Since Kevin Drum’s decided to become a California High-Speed Rail opponent, perhaps I should say more on this. Or, at a minimum, offer some links since Kevin’s post sort of makes it out that this is just some nutty idea being pushed by blogger train enthusiasts:
- Here’s an endorsement from the LA Times.
- Here’s one from the San Francisco Chronicle.
- Here’s one from the San Jose Mercury News.
- Other endorsements from smaller papers can be found here.
- The Sierra Club is for it too.
On the idea that ridership estimates are unrealistically optimistic, it seems to me that the sad reality of politics is that it would be irresponsible for advocates of any large-scale infrastructure project to do anything other than present unrealistically optimistic measures. For better or for worse, that’s politics. Similarly, I never really understand the sentiment that Large Infrastructure Project A shouldn’t be done because Large Infrastructure Project B might be better. Sometimes you really do get asked “should we do A or should we do B” in which case, of course, if B is better than A you ought to answer “B.” Similarly, sometimes doing A really does prevent you from doing B — like if A and B would both require the same right of way. But that’s not generally the case, and it’s certainly not the case when you compare a statewide HSR system to a series of different local transit projects. In general, large infrastructure projects should be evaluated on their own merits. If California HSR is worth doing, then it really doesn’t matter if there may be other transit projects that are also worth doing. You do the HSR, and then you start organizing for the other projects. Doing worthwhile infrastructure projects ultimately grows your capacity to do future infrastructure projects.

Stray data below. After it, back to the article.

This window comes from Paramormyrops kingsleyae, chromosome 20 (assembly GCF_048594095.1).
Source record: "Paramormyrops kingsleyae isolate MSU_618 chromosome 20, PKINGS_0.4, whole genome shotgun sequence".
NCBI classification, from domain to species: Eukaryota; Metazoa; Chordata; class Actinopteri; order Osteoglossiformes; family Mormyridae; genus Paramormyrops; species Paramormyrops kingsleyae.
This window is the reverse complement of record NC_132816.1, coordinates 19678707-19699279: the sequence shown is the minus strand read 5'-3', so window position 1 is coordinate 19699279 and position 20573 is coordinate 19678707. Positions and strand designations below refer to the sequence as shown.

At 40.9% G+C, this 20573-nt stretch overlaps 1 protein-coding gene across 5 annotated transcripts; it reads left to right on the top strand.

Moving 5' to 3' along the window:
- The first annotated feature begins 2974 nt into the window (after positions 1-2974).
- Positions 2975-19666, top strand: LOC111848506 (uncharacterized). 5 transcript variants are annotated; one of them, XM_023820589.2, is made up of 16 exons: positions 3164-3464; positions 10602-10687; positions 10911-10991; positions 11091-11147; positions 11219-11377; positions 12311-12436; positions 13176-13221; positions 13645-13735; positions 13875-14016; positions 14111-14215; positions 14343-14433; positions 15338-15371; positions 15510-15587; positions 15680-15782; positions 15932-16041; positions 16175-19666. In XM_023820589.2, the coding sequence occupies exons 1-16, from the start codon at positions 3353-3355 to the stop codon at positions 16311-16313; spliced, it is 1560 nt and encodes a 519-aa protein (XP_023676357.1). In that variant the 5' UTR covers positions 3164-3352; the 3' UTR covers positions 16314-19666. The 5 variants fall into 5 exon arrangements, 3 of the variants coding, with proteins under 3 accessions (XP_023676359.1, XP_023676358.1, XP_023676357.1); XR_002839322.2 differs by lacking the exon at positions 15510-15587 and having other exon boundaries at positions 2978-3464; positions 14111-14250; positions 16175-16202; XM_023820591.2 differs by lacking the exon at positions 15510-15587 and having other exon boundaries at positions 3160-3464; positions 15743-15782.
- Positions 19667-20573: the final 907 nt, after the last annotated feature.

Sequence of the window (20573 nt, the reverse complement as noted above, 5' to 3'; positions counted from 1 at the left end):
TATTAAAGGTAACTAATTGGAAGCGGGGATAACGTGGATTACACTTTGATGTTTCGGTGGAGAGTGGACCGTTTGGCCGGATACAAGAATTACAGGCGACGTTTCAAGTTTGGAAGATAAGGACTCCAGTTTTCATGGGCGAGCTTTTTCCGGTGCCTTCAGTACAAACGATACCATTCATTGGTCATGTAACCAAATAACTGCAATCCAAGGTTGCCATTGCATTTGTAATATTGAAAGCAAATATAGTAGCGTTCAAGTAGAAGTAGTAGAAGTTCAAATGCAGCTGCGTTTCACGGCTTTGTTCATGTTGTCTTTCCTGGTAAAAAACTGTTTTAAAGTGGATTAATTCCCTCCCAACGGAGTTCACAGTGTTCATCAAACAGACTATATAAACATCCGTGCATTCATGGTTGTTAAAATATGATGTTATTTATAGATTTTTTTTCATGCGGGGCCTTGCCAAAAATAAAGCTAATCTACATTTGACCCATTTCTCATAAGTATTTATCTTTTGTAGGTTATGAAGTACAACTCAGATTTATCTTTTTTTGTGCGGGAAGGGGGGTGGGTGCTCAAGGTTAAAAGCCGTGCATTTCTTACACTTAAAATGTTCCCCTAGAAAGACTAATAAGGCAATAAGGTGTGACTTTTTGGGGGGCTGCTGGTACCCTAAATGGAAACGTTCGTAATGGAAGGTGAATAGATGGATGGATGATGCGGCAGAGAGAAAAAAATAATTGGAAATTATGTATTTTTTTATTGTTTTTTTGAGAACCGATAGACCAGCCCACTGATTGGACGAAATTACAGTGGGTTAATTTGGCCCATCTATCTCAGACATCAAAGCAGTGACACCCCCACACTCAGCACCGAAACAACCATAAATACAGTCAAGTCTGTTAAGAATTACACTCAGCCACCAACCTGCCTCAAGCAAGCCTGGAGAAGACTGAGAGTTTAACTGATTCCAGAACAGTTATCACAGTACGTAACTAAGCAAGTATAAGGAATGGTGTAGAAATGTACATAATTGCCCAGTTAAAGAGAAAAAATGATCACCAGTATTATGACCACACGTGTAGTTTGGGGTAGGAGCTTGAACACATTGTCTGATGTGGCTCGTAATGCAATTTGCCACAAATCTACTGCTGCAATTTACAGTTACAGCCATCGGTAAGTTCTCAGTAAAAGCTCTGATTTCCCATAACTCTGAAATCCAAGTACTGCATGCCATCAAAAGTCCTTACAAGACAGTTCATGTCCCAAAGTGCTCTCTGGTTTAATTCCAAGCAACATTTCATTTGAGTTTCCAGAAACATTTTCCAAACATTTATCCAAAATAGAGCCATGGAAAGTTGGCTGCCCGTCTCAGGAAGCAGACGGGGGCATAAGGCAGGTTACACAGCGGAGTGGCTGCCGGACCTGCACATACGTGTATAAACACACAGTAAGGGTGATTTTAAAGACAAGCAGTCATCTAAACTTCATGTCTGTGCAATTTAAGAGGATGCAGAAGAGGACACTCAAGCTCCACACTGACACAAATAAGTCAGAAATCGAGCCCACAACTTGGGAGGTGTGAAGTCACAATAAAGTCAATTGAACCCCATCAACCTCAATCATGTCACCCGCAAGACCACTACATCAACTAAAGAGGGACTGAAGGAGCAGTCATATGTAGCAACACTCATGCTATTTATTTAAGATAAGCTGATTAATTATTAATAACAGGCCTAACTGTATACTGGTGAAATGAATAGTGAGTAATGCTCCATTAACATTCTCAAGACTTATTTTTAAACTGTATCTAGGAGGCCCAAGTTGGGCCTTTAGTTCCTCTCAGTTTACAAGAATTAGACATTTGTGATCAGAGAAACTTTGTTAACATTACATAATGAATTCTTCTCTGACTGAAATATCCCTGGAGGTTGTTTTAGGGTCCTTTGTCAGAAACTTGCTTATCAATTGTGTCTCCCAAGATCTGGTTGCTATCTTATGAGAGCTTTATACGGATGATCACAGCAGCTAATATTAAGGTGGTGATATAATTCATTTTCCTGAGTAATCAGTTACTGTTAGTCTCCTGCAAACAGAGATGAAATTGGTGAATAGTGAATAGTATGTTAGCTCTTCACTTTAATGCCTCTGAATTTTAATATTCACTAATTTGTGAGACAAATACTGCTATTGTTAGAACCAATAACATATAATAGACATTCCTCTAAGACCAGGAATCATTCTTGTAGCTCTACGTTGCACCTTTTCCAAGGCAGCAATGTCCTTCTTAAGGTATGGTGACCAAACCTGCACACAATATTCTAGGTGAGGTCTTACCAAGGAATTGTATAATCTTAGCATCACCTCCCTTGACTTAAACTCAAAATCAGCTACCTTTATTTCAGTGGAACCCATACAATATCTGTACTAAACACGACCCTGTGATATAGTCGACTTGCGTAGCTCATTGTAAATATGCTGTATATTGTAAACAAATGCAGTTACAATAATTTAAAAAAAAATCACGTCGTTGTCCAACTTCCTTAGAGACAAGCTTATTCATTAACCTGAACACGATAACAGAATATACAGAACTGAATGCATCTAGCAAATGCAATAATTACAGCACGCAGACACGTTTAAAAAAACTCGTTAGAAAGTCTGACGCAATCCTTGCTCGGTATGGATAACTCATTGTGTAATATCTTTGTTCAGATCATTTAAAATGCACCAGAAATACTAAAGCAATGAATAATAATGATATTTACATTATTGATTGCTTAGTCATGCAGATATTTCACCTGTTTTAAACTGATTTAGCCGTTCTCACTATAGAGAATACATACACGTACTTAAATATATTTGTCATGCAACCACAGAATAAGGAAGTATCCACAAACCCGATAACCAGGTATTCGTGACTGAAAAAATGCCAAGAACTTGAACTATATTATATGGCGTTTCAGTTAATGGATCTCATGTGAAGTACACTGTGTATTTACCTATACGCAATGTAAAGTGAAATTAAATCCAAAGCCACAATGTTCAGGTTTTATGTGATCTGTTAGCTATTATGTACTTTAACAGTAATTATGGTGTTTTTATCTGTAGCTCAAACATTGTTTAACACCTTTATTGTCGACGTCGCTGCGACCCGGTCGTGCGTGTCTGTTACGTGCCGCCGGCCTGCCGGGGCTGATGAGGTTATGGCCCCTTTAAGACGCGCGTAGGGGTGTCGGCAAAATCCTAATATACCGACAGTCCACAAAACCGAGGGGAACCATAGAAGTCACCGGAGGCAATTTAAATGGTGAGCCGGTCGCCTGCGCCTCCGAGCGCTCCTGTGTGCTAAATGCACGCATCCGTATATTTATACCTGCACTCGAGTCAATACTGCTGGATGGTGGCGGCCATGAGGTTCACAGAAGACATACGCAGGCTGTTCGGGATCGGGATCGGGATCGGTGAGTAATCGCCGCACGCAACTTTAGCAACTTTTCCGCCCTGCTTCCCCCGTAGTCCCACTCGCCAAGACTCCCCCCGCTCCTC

For example, it seems that when we started building the Interstate Highway System the first projects funded were a stretch of I-70 in Kansas and a stretch of I-44 in Missouri. I seriously doubt that those two were the highest-value projects conceivable or, indeed, anywhere close to being the highest-value projects conceivable. But the goal of the National Interstate and Defense Highways Act of 1956 was, rightly, not to impose some kind of incredibly strict scrutiny to different projects. Rather, the goal was to make money available for a wide variety of worthwhile projects rather than spending decades tied up in arguments about exactly which highway would be the best one.